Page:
During an appearance on CBS's "Face the Nation" on Sunday morning, NYC Police Commissioner Ray Kelly told hold Bob Schieffer that in the continuing battle against gun violence, "the problem is the concealable handguns. Sixty percent of the problems in New York City are handguns," said Kelly.
Kelly said there's been a "record low in shootings" recently in New York City, but that there are "still way too many."
His remarks came one day after a march on Washington that saw thousands of Americans express support for President Obama's call for a ban on military-style assault weapons and high-capacity ammunition magazines, as well as background checks for gun sales. The protestors also urged safety training for all buyers of firearms.
Kelly said Sunday morning that "the universal background check can be helpful. About six million weapons were sold last year without a background check. [So] it will also be helpful in identifying store purchases... Over time, the universal background check will have in impact."
Last week, the NYPD acknowledged that it's been testing a new technology that will allow police to detect guns carried by criminals without using the typical pat-down procedures that have long been used. A scanner sitting within a truck or out on the street can detect terahurtz radiation that's given off by human bodies or by inanimate objects. The T-rays, as they're known, pass through just about everything but metal. The NYPD said it's worked with the Department of Defense and the London Metropolitan Police on the technology.
"Basically, everyone emits terahurtz radiation," Kelly said on Sunday about the new technology. "We've tested it. We've just received the latest prototype. It's too big for deployment in a reasonable way... But we're getting there. We're encouraged. We hope to be using it at least experimentally in the next six months."
Schieffer asked Kelly if he had any concerns about the invasion of personal privacy that comes with the use of this new technology.
"This is New York," said Kelly with a rueful smile. "No question about it. We're working with our attorneys to see that it's appropriately used.... We want to get everybody on board before this [technology] goes to widespread use. New York is probably the most litigious environment in the world. We have to be [aware] of that before we use this."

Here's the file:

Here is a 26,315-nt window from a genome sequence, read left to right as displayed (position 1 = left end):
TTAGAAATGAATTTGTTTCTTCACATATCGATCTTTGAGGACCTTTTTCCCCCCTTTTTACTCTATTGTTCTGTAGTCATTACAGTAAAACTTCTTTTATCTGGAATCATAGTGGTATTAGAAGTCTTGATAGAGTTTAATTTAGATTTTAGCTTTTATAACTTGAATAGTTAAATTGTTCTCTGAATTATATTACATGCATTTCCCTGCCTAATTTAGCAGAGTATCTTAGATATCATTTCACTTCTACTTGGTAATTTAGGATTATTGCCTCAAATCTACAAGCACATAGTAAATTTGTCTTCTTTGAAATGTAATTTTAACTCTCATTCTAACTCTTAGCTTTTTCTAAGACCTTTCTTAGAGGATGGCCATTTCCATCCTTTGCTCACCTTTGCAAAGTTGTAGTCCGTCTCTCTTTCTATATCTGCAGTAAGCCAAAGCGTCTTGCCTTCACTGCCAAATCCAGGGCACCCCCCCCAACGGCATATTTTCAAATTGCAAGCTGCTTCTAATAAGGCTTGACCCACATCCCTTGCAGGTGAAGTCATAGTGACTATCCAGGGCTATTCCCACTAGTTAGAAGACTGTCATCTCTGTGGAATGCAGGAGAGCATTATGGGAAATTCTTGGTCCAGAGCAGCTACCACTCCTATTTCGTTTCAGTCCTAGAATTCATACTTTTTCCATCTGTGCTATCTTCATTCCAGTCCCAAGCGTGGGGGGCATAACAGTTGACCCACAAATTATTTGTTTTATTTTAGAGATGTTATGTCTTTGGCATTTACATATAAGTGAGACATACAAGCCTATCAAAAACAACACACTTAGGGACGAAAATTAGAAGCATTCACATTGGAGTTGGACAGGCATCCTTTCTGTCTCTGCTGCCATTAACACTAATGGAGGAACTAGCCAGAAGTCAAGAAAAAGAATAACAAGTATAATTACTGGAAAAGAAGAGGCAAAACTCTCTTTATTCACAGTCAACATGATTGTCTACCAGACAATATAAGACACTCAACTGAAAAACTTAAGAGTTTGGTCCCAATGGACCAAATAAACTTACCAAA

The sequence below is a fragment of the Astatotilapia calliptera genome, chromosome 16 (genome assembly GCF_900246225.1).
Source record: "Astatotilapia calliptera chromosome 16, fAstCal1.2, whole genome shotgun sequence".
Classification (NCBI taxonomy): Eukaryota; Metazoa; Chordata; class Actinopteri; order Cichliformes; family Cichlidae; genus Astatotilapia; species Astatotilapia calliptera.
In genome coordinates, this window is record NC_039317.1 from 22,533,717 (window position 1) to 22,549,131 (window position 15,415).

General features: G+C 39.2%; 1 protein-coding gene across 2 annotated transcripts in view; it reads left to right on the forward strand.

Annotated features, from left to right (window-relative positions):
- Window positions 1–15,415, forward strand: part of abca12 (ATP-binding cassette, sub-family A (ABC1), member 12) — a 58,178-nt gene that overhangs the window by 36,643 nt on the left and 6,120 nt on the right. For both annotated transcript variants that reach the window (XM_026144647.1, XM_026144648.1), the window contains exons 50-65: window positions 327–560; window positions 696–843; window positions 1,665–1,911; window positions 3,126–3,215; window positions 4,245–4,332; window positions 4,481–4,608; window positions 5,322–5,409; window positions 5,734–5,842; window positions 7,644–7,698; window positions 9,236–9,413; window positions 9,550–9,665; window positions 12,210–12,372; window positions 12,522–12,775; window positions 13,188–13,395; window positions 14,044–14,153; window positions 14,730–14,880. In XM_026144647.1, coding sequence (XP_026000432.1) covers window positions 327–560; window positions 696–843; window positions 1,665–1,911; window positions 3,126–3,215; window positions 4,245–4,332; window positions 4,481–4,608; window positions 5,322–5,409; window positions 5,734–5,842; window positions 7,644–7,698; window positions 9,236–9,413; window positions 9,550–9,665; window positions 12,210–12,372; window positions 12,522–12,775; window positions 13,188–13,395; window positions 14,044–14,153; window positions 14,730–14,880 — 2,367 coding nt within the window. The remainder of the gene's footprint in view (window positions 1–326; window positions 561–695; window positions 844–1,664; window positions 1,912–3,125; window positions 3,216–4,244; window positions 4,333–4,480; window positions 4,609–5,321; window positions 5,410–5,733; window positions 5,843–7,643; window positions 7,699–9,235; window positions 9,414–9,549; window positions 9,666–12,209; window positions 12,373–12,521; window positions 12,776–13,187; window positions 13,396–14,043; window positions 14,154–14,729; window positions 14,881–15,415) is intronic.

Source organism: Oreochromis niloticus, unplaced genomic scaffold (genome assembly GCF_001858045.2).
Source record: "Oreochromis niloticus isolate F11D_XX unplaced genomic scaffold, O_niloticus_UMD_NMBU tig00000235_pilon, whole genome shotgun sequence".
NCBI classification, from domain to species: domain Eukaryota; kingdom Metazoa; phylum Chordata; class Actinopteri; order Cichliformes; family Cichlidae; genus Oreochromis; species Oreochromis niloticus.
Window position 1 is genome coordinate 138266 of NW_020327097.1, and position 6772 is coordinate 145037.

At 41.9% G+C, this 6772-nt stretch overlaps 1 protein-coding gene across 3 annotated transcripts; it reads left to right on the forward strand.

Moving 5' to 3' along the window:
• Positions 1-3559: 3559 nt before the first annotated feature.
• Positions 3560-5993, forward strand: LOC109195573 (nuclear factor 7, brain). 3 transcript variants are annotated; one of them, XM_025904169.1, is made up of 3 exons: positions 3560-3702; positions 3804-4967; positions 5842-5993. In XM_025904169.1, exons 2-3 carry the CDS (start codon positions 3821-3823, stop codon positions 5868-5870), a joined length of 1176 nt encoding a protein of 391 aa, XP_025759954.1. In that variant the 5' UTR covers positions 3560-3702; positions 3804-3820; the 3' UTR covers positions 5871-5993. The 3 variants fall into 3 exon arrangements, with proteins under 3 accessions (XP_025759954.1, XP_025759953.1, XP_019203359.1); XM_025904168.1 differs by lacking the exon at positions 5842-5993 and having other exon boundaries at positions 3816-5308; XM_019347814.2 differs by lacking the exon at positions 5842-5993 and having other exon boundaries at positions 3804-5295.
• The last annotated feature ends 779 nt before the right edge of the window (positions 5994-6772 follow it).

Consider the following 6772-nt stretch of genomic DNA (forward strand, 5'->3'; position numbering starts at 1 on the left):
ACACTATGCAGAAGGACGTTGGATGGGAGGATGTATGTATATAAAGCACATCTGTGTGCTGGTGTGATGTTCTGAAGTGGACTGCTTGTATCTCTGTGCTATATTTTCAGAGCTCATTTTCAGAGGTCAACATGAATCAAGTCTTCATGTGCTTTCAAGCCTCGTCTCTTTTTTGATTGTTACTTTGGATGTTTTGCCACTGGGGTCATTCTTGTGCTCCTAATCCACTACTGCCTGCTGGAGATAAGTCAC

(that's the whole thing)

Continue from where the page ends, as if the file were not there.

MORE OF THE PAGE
Kelly added, "We're not looking to infringe on anybody's right to have guns legally... We're looking at the illegal gun ownership problem. We're clearly not looking to infringe on the rights of legitimate people to possess guns legally."
William Powers, director of the Crowdwire project at Bluefin Labs, which last year tracked the multiple ways in which so-called Big Data could enhance election outcomes and much more, told The Fiscal Times, "Every major technological advance has built-in perils. [One] danger is that we'll build out systems to enhance business effectiveness and government control, at the expense of individual privacy and freedom."
The [New York] Daily News, in an article last week about the police department's new gun technology, put it this way: "Get ready for scan-and-frisk... The [NYPD] just received a machine that reads terahurtz, the natural energy emitted by people and inanimate objects, [that] allows police to view concealed weapons from a distance."
Paul Ryan, in a separate appearance on NBC's "Meet the Press" on Sunday, said that when it comes to combating gun violence, the country must move past current discussions about gun control -- "it's our worst nightmare," he said, in a veiled reference to the killing of 20 six- and seven-year-old children in the shootings at Sandy Hook Elementary School in Newtown, CT -- to take on other serious issues at stake. "What's our policy on mental illness?" Ryan asked rhetorically. "What's going on in our culture that produces this kind of thing?"
The Republican congressman from Wisconsin and budget expert said that all of this must be discussed and examined when it comes to finding solutions to combating gun violence in America.